The first study to confirm stress responses when horses are prevented from moving their jaws has brought the spotlight on increasingly popular nosebands, with estimates that one in two horses competing in dressage, show-jumping and eventing cannot open their mouths because of tight-fitting nosebands.
Tight nosebands can mask unacceptably rough riding.
A serious animal welfare issue for horses in equestrian events has been highlighted by new research from the University of Sydney’s Faculty of Veterinary Science.
This is the first study to show physiological stress responses when horses are prevented from moving their jaws.
The use of restrictive nosebands to bind together the jaws of sport horses is increasingly popular, with some estimates suggesting that half of the horses competing in dressage, show-jumping and eventing cannot open their mouths at all.
The study’s senior author, Professor Paul McGreevy, said the research shows how restrictive nosebands compromise natural behaviours and trigger a significant stress response in horses, which may violate the International Equestrian Federation’s (FEI) rule that nosebands are ‘never as tightly fixed so as to harm the horse’.
“In light of the current results, horse sport administrators may need to decide which oral behaviours they can afford to see eliminated in the name of sport,” he said.
“Tight nosebands can mask unacceptably rough riding. While wearing a bitted bridle, horses are highly motivated to open their mouths to find comfort but in dressage competitions, this response attracts penalties.”
To avoid such penalties, many riders now crank the jaws together with a system of leather pulleys (a crank noseband). This device is permitted under noseband rules, written before cranking was conceived, even though it increases pain and discomfort from the bits. This increase in aversive pressure boosts the rider’s control of the horse, which is why such nosebands appeal not only to dressage riders but also to many show-jumpers and eventers.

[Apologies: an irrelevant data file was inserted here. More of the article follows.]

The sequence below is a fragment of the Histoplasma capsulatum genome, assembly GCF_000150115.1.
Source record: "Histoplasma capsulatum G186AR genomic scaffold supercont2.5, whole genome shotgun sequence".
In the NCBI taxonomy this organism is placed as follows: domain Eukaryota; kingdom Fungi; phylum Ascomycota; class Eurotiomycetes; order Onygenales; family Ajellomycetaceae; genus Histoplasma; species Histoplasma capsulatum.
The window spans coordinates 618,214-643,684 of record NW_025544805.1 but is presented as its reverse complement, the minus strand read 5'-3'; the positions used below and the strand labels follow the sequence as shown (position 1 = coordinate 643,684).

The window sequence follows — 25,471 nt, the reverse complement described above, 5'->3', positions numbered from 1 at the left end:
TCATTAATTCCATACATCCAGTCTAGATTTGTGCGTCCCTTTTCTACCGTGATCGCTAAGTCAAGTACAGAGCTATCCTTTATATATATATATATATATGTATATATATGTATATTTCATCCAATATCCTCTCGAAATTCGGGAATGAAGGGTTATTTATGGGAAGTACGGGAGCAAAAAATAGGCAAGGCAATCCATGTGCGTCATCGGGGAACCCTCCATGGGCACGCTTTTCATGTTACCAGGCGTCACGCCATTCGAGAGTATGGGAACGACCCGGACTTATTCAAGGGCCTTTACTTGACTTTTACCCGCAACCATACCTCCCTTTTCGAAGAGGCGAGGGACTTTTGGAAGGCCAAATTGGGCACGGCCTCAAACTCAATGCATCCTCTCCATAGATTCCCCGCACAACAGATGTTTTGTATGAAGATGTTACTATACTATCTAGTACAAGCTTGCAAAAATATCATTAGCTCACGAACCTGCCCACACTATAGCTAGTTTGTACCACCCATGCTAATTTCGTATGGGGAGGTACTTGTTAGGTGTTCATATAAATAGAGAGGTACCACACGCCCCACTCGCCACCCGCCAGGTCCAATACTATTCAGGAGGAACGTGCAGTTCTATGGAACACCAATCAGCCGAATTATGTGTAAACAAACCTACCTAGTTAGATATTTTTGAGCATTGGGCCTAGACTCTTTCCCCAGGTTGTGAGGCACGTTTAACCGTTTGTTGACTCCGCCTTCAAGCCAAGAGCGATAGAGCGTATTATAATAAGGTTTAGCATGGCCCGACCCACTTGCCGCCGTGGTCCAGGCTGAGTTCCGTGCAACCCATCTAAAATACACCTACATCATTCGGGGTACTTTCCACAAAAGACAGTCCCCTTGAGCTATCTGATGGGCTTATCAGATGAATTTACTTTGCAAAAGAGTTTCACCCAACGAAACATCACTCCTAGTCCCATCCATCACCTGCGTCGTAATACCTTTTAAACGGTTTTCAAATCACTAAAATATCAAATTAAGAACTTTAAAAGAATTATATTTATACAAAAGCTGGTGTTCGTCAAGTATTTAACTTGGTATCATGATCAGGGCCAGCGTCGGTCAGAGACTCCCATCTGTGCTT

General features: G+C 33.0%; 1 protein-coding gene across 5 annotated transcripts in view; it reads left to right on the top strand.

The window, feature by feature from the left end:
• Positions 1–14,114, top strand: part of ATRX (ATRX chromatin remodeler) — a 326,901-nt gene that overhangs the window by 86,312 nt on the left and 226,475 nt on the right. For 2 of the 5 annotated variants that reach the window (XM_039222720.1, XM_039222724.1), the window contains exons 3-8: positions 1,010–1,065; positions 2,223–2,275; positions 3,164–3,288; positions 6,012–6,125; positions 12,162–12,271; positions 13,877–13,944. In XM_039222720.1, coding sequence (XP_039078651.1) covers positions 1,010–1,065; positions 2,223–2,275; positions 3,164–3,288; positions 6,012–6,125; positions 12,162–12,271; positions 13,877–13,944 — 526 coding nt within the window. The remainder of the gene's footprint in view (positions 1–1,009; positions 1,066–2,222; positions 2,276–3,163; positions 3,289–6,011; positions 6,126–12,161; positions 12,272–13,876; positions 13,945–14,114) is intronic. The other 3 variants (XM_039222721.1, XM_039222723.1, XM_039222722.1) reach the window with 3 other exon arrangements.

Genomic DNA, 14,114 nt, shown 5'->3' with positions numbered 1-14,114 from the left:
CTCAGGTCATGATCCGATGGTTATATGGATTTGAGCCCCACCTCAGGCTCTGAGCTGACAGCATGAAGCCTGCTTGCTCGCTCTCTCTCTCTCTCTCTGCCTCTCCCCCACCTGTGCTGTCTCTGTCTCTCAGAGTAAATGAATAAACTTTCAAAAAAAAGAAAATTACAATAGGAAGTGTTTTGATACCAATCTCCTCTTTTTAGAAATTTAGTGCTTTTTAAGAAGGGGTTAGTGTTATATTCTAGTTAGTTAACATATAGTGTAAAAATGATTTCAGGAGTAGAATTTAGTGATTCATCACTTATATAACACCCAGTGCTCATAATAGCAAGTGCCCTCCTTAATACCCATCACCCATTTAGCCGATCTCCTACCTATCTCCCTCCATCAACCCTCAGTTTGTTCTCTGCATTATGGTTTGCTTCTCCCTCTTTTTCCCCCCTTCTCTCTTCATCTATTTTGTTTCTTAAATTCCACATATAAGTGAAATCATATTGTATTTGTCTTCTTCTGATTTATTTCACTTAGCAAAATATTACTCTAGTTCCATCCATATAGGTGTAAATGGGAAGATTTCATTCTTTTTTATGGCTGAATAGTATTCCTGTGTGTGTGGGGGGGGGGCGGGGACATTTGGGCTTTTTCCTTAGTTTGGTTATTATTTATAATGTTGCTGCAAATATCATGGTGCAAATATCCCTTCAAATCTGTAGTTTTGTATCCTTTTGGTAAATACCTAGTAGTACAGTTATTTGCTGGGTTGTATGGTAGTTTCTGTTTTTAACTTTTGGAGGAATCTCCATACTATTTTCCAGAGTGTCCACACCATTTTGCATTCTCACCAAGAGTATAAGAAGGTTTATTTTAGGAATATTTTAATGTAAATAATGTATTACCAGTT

Pressure from nosebands has been likened to pressure from a tourniquet and often exceeds levels associated in humans with tissue and nerve damage. Crank nosebands are padded to avoid cutting into the surface of the skin, but inside the mouth, they force the cheeks against naturally sharp molars and are associated with lacerations and ulcers.
“The horse’s challenge when managing discomfort from a single bit is magnified if it is required to accommodate two bits, as is common at the elite level in dressage,” said Professor McGreevy.
“For example, every dressage horse at Olympic level must compete with a double bridle which means there are two metal bits in its mouth, one of which is a lever that tightens a metal chain under the chin. The incentive for riders to bind these horses’ jaws together to prevent displays of resistance increases accordingly.”
The team from the University of Sydney has been studying the effects of noseband tightening on horses’ behaviour, cardiac responses and eye temperature (a proxy for physiological stress).
In a paper published recently in PLOS ONE, the team reports that tight nosebands profoundly reduce yawning, licking, chewing and, perhaps worst of all, swallowing in horses wearing a double bridle.
The unique study is also the first to show that when the nosebands are removed and yawning, chewing, licking and swallowing are no longer prevented, horses show more of these behaviours.
”This so-called post-inhibitory rebound reveals the fundamental importance of these oral comfort behaviours,” Professor McGreevy said.
Many manuals and older rulebooks propose two fingers be used as a spacer to guard against over-tightening but some fail to specify where these should be placed or the size of the fingers.
In light of the prevalence of noseband tightening, the International Society for Equitation Science has called for a limit on noseband tightening and for the routine use of a standardised taper gauge, proposing this would be good for horse welfare and the sustainability of the sports themselves.
Associate Professor Greg Neely and his team of pain researchers in the Charles Perkins Centre have found compelling evidence that insects feel persistent pain after injury.
A University researcher is developing wearable technology that could be used to control devices, receive information and even register sensation.